Paper Money

Microcurrencies from Pacific Ocean in denominations of ‘debris’

The Trash Isles, a “micronation” representing spots in the north Pacific Ocean where converging currents lead to vast patches of plastic debris, issued three notes in a microcurrency in 100-debris, 50-debris, and 20-debris denominations.

Images courtesy of Adeevee, The Plastics Oceans Foundation.

Several decades ago, in 1973, much ado was made over a $35 coin issued by the Republic of Minerva, a group of coral reefs near Tonga barely visible except at low tide, at least until barges laden with sand were dumped on them. It made them more visible, and was a source of controversy between Tonga, Fiji, and private entrepreneurs who claimed the reefs as their own.

The Minerva coin is one of more than two dozen coin or bank note “microcurrencies.” Another one surfaced in 2017 and was recently brought to the attention of readers of the E-Sylum weekly newsletter that pointed to a July 2017 story in Creative Review by Rachael Steven.

The Trash Isles will never be a vacation destination, even if a better name is chosen. The isles are actually two patches of garbage the size of France floating in the north Pacific Ocean and having a disastrous effect on marine life. One is located in the east, southwest of California, and the other is positioned to the west, southeast of Japan.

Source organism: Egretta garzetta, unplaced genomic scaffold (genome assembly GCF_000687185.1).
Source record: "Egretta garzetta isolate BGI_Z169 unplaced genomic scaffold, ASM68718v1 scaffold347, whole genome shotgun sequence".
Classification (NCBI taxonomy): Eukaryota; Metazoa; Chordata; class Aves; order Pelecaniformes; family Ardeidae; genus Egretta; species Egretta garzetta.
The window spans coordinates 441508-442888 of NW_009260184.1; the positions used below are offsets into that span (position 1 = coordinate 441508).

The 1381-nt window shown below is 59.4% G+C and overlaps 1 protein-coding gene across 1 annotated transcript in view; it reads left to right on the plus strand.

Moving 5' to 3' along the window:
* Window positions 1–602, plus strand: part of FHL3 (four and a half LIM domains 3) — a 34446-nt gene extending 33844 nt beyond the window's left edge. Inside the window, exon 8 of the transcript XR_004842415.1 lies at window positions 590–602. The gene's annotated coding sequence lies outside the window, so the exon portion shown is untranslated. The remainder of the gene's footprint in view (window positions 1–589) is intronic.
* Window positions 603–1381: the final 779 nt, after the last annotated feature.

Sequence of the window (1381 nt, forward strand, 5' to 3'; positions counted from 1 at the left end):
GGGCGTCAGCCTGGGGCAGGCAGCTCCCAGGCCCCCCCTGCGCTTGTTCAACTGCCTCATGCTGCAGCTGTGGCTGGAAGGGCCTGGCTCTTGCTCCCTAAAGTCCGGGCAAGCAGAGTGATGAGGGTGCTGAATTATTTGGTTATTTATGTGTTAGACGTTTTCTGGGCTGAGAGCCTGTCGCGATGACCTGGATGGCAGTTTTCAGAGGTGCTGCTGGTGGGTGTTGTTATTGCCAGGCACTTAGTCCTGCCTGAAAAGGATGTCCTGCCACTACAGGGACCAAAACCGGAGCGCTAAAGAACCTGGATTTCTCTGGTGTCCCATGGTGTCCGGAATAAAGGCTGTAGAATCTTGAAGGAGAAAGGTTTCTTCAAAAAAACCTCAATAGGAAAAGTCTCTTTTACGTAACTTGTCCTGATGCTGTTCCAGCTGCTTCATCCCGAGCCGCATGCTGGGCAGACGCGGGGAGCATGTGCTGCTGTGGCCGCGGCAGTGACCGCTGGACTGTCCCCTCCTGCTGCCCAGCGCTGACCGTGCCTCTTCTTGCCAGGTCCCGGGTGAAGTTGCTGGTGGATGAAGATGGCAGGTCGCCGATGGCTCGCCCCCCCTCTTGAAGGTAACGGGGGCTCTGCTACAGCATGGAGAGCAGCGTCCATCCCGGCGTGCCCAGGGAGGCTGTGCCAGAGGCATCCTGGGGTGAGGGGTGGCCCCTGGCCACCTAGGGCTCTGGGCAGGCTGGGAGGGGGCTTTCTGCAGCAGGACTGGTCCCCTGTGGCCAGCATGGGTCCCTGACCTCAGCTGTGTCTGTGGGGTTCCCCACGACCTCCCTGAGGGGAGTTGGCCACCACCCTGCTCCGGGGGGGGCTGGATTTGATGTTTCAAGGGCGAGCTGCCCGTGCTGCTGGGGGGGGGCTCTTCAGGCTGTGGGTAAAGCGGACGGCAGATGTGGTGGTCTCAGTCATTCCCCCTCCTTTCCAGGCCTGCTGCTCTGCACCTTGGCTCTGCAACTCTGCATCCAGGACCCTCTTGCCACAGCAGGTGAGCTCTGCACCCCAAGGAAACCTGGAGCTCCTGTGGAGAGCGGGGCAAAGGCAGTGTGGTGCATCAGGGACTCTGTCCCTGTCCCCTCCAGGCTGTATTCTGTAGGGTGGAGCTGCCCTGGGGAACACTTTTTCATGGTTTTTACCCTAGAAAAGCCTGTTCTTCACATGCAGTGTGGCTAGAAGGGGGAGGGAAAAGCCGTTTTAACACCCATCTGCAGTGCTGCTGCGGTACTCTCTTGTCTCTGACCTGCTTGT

In what was in essence a publicity campaign to call attention to the problems the rubbish was creating, the Plastic Oceans Foundation and media site LADbible submitted an application to the United Nations on June 8, 2017, World Ocean’s Day, asking that the Trash Isles be recognized as an official country.

Among the steps the two entities took were naming Al Gore an honorary citizen, the first of 200,000, and creating its own passports, stamps, and currency. All were the work of the English designer Mario Kerkstra.

Three pieces of paper money, in 100-debris, 50-debris, and 20-debris denominations, were created, complete with holograms and security stripes. All show maritime wildlife amid piles of garbage. The 100 debris shows a whale’s tail in a sea of floating plastic and a sea gull with a plastic six-pack holder lodged around its neck. The 50 debris has birds on a trash-strewn shore and a seal being choked by a fishing net. The 20 debris depicts a sea turtle on a pile of trash.

While many hearing of something called “the Trash Isles” might envision huge floating piles of unaltered plastic garbage, the reality is a little different. While many of the plastics found in the patch are not biodegradable, they “simply break into tinier and tinier pieces,” according to National Geographic. In an online news article, the publication stated, “For many people, the idea of a ‘garbage patch’ conjures up images of an island of trash floating on the ocean. In reality, these patches are almost entirely made up of tiny bits of plastic, called microplastics. Microplastics can’t always be seen by the naked eye. Even satellite imagery doesn’t show a giant patch of garbage. The microplastics of the Great Pacific Garbage Patch can simply make the water look like a cloudy soup. This soup is intermixed with larger items, such as fishing gear and shoes.”

More information about the “garbage patches” can be found at the National Geographic website.

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